© 2021 Reuters

Alberta Premier Jason Kenney to face leadership review in spring: UCP president

WATCH ABOVE: As COVID-19 rages through Alberta, intensive care units there are filling up with patients like never before, fuelling more calls for Premier Jason Kenney to step down over how he handled the crisis. As Heather Yourex-West explains, there are concerns a political shakeup would only make things worse.

While he did not face a confidence vote at a meeting with his United Conservative Party caucus on Wednesday, Alberta Premier Jason Kenney will now face a leadership review in the spring, the party’s constituency associations were told later the same day.

As his government scrambles to try to keep the health-care system from collapsing due to skyrocketing COVID-19 cases amid the pandemic’s fourth wave, Kenney has come under fire from members of his party, including some UCP MLAs, over decisions he has made to deal with the public health crisis.

READ MORE: Alberta Premier Jason Kenney faces down restive UCP caucus over COVID-19 crisis 

Some have criticized him for doing too little and too late to address this summer’s onslaught of coronavirus hospitalizations in the province, while others say he has infringed on people’s individual rights with his public health measures, like the recently announced vaccine passport program.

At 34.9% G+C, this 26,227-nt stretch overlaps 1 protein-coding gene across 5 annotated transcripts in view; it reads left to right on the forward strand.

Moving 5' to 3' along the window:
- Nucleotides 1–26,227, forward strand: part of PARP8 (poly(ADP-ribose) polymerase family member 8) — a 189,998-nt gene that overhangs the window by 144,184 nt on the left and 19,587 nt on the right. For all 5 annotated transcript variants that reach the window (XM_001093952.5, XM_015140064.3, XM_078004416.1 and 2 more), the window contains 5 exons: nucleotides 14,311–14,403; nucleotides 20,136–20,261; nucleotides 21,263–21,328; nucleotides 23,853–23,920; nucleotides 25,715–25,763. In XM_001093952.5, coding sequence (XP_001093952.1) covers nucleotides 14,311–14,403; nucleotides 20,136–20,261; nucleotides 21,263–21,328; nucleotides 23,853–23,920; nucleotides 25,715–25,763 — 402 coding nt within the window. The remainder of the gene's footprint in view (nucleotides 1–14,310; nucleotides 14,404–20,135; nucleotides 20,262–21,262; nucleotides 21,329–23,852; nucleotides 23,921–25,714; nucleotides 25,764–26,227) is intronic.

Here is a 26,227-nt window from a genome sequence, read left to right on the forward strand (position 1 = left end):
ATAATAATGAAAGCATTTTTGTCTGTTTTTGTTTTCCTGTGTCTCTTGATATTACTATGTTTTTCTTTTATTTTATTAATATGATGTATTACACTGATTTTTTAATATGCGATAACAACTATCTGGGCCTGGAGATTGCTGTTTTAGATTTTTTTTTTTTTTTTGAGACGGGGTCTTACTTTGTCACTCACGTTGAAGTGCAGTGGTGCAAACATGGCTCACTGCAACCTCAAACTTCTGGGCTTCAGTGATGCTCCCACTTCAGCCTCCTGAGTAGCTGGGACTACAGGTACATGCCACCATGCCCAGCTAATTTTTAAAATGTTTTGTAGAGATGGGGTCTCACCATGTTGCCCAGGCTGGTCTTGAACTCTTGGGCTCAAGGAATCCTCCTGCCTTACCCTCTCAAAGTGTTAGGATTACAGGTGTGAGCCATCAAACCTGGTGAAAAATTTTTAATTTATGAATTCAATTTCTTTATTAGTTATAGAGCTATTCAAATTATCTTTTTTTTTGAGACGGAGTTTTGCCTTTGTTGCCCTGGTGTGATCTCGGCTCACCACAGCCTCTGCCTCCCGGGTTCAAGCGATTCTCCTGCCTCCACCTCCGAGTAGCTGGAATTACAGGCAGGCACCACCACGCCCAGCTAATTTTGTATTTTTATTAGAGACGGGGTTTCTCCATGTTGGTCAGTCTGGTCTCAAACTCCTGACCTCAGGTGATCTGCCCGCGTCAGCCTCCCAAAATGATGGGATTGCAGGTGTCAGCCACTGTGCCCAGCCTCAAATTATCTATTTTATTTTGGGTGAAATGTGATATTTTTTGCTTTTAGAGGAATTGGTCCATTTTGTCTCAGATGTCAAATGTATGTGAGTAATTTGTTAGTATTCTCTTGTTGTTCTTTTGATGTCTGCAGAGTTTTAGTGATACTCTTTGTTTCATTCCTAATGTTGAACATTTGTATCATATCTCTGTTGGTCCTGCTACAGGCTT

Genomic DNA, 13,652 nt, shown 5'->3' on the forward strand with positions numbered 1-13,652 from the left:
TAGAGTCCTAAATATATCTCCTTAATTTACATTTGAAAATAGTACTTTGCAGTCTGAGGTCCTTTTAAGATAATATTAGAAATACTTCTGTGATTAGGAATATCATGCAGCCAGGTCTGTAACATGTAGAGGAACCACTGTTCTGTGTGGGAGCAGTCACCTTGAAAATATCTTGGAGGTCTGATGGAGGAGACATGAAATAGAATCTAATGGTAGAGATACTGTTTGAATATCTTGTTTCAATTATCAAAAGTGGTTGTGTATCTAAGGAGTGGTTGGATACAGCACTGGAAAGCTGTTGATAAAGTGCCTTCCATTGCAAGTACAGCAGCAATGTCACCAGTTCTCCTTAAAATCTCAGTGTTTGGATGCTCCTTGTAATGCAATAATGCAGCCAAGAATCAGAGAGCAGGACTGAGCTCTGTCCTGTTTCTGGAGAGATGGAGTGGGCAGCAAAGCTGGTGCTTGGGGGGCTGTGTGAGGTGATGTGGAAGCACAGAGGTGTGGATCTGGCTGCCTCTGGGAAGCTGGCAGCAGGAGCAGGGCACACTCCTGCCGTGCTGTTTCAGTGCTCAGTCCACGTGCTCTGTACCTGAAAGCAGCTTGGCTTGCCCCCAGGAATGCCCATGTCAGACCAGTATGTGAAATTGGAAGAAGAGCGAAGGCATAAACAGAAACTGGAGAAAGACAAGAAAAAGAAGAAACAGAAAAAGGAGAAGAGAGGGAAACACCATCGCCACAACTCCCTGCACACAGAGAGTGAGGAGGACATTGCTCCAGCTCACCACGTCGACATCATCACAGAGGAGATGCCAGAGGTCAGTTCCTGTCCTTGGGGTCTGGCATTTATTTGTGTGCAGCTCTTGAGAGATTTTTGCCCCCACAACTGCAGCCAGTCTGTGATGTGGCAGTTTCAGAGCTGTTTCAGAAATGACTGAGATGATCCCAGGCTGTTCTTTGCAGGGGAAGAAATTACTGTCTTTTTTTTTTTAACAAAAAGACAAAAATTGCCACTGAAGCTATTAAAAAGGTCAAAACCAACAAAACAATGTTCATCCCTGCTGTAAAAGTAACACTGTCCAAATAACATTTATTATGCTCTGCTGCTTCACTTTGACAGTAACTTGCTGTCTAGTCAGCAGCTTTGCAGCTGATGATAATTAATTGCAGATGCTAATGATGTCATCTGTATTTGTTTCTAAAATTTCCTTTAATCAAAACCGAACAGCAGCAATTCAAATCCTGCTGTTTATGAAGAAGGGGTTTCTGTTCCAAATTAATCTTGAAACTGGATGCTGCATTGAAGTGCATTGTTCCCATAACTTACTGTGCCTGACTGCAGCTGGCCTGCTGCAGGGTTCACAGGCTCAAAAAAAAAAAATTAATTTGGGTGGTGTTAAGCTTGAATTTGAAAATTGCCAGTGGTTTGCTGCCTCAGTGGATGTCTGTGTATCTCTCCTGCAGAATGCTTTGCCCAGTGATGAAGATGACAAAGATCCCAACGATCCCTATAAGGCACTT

Late Wednesday night, Global News obtained a letter sent to UCP constituency associations by party president Ryan Becker. Many associations had been calling for an early party review and vote on Kenney’s leadership, according to Joel Mullan, the UCP’s vice-president of policy.

“I am writing to share with you our intention to schedule the 2022 annual general meeting, and the accompanying leadership review vote, next spring,” Becker’s letter read. “I have spoken with the premier, who specifically asked that we make this change so that we could deal with any leadership issues well in advance of the next election.

“We are all aware that recent government decisions on responding to the fourth wave of the COVID-19 pandemic have caused anger and frustration among some party members and there is a growing desire to hold a leadership review.

“We have determined the best way for members to be heard at this time and for our party to uphold our member-driven, grassroots tradition is for the 2022 AGM and leadership review to take place in the spring.”